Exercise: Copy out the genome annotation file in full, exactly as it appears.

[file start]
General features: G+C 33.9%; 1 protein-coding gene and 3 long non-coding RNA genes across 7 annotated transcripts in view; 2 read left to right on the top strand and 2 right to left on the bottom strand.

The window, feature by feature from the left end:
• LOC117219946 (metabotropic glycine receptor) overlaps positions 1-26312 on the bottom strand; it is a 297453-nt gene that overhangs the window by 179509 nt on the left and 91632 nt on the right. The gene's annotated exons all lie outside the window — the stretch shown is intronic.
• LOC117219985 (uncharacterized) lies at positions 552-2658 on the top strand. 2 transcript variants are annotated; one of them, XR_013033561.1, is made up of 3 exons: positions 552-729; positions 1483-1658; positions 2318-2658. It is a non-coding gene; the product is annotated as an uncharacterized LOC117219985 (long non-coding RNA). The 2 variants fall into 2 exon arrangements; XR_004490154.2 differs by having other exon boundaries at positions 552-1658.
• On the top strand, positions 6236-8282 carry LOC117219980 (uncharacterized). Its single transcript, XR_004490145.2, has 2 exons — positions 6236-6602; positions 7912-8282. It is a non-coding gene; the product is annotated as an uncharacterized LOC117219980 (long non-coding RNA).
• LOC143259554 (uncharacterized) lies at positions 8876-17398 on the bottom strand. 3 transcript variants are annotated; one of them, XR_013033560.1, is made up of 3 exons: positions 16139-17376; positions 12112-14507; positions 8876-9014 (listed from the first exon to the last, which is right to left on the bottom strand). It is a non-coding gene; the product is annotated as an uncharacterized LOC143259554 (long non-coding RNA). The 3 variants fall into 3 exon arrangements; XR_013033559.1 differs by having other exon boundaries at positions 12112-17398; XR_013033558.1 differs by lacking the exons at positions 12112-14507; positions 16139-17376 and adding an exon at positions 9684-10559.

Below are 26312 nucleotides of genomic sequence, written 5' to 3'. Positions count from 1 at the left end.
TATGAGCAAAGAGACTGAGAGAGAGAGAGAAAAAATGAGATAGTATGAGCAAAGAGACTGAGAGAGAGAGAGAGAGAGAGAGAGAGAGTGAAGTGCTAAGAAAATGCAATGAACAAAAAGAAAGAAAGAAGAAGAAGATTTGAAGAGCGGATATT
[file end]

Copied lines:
General features: G+C 33.9%; 1 protein-coding gene and 3 long non-coding RNA genes across 7 annotated transcripts in view; 2 read left to right on the top strand and 2 right to left on the bottom strand.

The window, feature by feature from the left end:
• LOC117219946 (metabotropic glycine receptor) overlaps positions 1-26312 on the bottom strand; it is a 297453-nt gene that overhangs the window by 179509 nt on the left and 91632 nt on the right. The gene's annotated exons all lie outside the window — the stretch shown is intronic.
• LOC117219985 (uncharacterized) lies at positions 552-2658 on the top strand. 2 transcript variants are annotated; one of them, XR_013033561.1, is made up of 3 exons: positions 552-729; positions 1483-1658; positions 2318-2658. It is a non-coding gene; the product is annotated as an uncharacterized LOC117219985 (long non-coding RNA). The 2 variants fall into 2 exon arrangements; XR_004490154.2 differs by having other exon boundaries at positions 552-1658.
• On the top strand, positions 6236-8282 carry LOC117219980 (uncharacterized). Its single transcript, XR_004490145.2, has 2 exons — positions 6236-6602; positions 7912-8282. It is a non-coding gene; the product is annotated as an uncharacterized LOC117219980 (long non-coding RNA).
• LOC143259554 (uncharacterized) lies at positions 8876-17398 on the bottom strand. 3 transcript variants are annotated; one of them, XR_013033560.1, is made up of 3 exons: positions 16139-17376; positions 12112-14507; positions 8876-9014 (listed from the first exon to the last, which is right to left on the bottom strand). It is a non-coding gene; the product is annotated as an uncharacterized LOC143259554 (long non-coding RNA). The 3 variants fall into 3 exon arrangements; XR_013033559.1 differs by having other exon boundaries at positions 12112-17398; XR_013033558.1 differs by lacking the exons at positions 12112-14507; positions 16139-17376 and adding an exon at positions 9684-10559.

Below are 26312 nucleotides of genomic sequence, written 5' to 3'. Positions count from 1 at the left end.
TATGAGCAAAGAGACTGAGAGAGAGAGAGAAAAAATGAGATAGTATGAGCAAAGAGACTGAGAGAGAGAGAGAGAGAGAGAGAGAGAGTGAAGTGCTAAGAAAATGCAATGAACAAAAAGAAAGAAAGAAGAAGAAGATTTGAAGAGCGGATATT